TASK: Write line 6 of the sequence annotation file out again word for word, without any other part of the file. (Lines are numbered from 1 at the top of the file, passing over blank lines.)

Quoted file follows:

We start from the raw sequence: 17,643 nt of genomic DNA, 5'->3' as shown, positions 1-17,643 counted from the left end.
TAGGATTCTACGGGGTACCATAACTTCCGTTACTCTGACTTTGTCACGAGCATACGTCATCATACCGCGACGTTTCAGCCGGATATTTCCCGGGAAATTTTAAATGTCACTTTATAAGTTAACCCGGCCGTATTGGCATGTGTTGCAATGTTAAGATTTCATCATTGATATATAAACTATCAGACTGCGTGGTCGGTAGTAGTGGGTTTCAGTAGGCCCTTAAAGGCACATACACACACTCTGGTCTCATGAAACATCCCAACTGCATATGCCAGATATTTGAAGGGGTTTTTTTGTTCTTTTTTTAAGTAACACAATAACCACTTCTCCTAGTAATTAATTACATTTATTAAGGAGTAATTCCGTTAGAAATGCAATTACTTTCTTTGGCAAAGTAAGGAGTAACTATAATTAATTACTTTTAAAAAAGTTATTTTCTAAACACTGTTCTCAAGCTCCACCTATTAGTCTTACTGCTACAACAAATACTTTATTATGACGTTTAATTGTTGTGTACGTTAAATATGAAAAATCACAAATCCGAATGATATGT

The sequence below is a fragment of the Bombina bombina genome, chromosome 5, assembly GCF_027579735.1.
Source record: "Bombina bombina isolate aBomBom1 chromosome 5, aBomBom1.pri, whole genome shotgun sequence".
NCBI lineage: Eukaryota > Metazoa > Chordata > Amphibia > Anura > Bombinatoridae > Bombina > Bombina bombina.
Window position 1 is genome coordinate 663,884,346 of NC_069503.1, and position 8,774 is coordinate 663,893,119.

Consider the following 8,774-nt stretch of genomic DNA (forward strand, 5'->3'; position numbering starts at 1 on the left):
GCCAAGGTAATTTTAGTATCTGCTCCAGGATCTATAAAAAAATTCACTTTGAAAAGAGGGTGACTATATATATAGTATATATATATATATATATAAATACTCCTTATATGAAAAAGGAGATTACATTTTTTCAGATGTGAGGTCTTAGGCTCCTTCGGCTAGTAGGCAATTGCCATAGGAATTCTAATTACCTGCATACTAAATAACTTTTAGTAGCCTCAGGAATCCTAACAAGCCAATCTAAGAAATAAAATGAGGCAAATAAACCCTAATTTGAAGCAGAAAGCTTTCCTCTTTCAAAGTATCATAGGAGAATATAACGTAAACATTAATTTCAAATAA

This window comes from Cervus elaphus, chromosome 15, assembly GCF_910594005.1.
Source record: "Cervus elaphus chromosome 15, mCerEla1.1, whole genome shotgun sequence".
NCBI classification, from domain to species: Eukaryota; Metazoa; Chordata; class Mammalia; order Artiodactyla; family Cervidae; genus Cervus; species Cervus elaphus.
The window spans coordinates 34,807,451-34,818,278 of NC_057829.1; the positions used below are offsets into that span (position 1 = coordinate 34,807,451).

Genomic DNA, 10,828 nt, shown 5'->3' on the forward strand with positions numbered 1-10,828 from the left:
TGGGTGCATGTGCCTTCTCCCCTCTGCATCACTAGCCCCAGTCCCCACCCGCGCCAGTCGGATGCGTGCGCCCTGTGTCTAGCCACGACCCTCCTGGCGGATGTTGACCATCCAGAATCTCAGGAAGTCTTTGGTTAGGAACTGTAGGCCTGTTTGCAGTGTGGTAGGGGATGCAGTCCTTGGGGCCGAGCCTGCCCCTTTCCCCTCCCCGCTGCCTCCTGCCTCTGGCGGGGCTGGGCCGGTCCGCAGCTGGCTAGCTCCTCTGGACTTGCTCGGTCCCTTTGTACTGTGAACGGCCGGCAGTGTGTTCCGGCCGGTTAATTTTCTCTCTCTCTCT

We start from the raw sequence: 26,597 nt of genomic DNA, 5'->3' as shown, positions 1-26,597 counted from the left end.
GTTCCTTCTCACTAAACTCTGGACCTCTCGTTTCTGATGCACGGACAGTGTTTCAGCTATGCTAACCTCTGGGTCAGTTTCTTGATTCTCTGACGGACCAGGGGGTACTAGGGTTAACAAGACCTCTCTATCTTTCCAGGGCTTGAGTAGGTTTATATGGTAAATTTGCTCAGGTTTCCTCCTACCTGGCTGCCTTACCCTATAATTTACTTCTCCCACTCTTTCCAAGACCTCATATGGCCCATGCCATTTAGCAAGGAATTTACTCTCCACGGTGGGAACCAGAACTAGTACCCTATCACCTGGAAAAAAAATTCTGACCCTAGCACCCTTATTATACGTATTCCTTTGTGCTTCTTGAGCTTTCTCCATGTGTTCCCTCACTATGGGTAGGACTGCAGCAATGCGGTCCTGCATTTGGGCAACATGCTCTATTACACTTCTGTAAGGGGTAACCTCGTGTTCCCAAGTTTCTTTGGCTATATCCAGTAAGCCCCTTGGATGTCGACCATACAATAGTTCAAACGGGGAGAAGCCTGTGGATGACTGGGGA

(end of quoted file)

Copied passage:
Window position 1 is genome coordinate 663,884,346 of NC_069503.1, and position 8,774 is coordinate 663,893,119.